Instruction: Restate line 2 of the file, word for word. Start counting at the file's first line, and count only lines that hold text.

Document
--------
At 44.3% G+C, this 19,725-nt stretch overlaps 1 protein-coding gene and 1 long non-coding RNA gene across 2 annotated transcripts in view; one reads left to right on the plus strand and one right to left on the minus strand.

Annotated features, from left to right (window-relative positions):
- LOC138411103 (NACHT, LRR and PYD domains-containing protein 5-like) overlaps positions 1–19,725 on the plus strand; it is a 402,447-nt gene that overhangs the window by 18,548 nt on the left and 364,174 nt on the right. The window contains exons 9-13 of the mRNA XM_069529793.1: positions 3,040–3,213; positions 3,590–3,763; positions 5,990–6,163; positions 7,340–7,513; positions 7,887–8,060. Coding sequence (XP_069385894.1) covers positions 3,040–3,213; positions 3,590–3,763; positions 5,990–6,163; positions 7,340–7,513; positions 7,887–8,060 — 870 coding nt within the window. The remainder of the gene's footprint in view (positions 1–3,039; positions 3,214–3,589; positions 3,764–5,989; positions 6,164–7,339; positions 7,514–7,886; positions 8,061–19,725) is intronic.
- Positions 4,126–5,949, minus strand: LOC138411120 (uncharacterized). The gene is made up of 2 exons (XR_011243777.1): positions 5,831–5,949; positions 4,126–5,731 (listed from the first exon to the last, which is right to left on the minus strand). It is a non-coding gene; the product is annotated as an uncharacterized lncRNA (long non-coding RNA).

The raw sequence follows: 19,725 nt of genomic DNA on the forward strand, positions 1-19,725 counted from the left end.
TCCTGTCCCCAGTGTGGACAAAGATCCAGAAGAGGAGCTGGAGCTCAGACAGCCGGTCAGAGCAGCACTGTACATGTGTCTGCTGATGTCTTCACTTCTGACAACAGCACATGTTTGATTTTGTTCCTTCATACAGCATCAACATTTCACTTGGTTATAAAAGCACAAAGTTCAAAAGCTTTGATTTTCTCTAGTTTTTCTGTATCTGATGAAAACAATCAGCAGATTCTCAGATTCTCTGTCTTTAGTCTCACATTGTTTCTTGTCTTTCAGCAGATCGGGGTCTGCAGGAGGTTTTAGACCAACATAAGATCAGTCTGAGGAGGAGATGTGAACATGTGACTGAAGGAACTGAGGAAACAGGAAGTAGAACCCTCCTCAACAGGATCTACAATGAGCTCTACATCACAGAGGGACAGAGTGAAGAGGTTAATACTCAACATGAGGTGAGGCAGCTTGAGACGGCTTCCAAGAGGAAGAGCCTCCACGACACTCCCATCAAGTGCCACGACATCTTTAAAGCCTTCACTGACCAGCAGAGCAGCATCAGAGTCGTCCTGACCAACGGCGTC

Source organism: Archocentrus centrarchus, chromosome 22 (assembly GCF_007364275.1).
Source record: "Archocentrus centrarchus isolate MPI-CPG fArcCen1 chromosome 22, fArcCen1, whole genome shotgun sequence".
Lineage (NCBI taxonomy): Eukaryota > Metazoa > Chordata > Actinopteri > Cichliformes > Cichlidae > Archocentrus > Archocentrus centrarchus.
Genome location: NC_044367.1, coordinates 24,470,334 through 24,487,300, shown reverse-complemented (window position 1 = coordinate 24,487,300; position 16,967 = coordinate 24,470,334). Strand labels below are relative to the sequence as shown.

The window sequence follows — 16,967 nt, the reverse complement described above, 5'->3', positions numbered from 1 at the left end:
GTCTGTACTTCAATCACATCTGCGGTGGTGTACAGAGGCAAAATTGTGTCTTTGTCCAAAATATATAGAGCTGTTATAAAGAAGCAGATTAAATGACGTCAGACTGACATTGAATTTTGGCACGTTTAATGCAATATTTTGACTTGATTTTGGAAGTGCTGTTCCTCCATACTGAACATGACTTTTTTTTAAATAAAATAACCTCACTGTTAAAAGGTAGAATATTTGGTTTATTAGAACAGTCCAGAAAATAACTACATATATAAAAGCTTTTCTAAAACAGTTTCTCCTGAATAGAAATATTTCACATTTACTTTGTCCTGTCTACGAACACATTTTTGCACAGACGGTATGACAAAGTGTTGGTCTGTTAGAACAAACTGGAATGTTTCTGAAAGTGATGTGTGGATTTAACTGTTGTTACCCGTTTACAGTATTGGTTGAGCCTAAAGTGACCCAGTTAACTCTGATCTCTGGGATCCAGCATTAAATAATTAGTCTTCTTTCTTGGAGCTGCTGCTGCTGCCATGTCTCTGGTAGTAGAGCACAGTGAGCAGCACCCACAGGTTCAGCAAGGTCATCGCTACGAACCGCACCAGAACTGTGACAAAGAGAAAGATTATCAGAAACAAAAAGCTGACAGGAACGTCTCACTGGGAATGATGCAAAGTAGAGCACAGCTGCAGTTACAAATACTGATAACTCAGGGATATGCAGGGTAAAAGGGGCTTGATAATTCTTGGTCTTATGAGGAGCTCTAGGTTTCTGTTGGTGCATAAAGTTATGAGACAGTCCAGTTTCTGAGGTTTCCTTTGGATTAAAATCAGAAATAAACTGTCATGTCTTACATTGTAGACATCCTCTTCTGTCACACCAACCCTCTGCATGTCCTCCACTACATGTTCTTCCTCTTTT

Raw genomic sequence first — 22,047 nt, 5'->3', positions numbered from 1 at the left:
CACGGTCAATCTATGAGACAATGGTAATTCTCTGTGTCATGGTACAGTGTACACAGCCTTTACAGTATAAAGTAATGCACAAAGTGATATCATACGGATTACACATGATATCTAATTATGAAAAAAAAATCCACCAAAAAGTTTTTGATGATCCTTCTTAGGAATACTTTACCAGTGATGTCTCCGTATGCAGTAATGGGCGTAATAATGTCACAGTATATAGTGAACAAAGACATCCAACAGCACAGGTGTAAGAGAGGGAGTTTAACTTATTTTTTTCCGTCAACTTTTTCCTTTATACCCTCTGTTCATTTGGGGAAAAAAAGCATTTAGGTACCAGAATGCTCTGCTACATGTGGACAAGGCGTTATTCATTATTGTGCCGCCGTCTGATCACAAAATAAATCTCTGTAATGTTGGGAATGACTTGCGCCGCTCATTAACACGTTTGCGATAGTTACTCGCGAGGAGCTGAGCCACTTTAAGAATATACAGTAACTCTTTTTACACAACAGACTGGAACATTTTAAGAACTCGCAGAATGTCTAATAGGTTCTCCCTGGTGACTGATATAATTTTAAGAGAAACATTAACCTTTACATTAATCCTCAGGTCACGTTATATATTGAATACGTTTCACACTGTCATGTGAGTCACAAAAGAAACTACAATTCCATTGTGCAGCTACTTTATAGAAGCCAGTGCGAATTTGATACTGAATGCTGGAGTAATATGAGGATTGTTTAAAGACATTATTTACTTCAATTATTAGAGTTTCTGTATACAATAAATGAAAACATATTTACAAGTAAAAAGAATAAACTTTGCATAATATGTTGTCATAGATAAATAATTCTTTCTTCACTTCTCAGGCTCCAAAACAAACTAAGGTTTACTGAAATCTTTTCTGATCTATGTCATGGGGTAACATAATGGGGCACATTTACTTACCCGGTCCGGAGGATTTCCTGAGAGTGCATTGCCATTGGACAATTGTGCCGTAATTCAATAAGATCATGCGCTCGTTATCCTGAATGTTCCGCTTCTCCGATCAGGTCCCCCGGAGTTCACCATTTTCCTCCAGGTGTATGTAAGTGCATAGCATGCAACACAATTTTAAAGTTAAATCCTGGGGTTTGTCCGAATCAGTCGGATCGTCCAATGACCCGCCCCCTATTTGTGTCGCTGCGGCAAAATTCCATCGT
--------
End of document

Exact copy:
Annotated features, from left to right (window-relative positions):